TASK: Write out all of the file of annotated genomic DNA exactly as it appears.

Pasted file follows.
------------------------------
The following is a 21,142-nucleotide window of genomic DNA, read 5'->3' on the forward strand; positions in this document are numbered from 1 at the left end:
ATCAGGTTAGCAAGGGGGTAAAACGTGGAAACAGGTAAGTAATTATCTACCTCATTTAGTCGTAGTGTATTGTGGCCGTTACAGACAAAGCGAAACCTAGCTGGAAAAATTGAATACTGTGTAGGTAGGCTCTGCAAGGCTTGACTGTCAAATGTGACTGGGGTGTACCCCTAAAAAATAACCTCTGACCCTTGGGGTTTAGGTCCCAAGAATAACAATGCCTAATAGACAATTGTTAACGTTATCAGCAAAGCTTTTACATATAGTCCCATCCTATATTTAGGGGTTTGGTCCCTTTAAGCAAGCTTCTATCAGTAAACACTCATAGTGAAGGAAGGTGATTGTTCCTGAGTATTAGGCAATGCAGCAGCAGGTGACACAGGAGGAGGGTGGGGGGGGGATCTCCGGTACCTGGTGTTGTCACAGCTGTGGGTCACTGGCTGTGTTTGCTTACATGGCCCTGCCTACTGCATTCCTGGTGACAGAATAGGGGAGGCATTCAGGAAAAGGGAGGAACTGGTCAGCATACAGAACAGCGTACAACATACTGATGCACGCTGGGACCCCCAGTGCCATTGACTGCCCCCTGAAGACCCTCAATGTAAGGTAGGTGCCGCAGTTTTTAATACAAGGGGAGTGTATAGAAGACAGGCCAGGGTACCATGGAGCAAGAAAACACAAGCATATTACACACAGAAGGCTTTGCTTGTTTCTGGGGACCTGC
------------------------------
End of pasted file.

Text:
The following is a 21,142-nucleotide window of genomic DNA, read 5'->3' on the forward strand; positions in this document are numbered from 1 at the left end:
ATCAGGTTAGCAAGGGGGTAAAACGTGGAAACAGGTAAGTAATTATCTACCTCATTTAGTCGTAGTGTATTGTGGCCGTTACAGACAAAGCGAAACCTAGCTGGAAAAATTGAATACTGTGTAGGTAGGCTCTGCAAGGCTTGACTGTCAAATGTGACTGGGGTGTACCCCTAAAAAATAACCTCTGACCCTTGGGGTTTAGGTCCCAAGAATAACAATGCCTAATAGACAATTGTTAACGTTATCAGCAAAGCTTTTACATATAGTCCCATCCTATATTTAGGGGTTTGGTCCCTTTAAGCAAGCTTCTATCAGTAAACACTCATAGTGAAGGAAGGTGATTGTTCCTGAGTATTAGGCAATGCAGCAGCAGGTGACACAGGAGGAGGGTGGGGGGGGGATCTCCGGTACCTGGTGTTGTCACAGCTGTGGGTCACTGGCTGTGTTTGCTTACATGGCCCTGCCTACTGCATTCCTGGTGACAGAATAGGGGAGGCATTCAGGAAAAGGGAGGAACTGGTCAGCATACAGAACAGCGTACAACATACTGATGCACGCTGGGACCCCCAGTGCCATTGACTGCCCCCTGAAGACCCTCAATGTAAGGTAGGTGCCGCAGTTTTTAATACAAGGGGAGTGTATAGAAGACAGGCCAGGGTACCATGGAGCAAGAAAACACAAGCATATTACACACAGAAGGCTTTGCTTGTTTCTGGGGACCTGC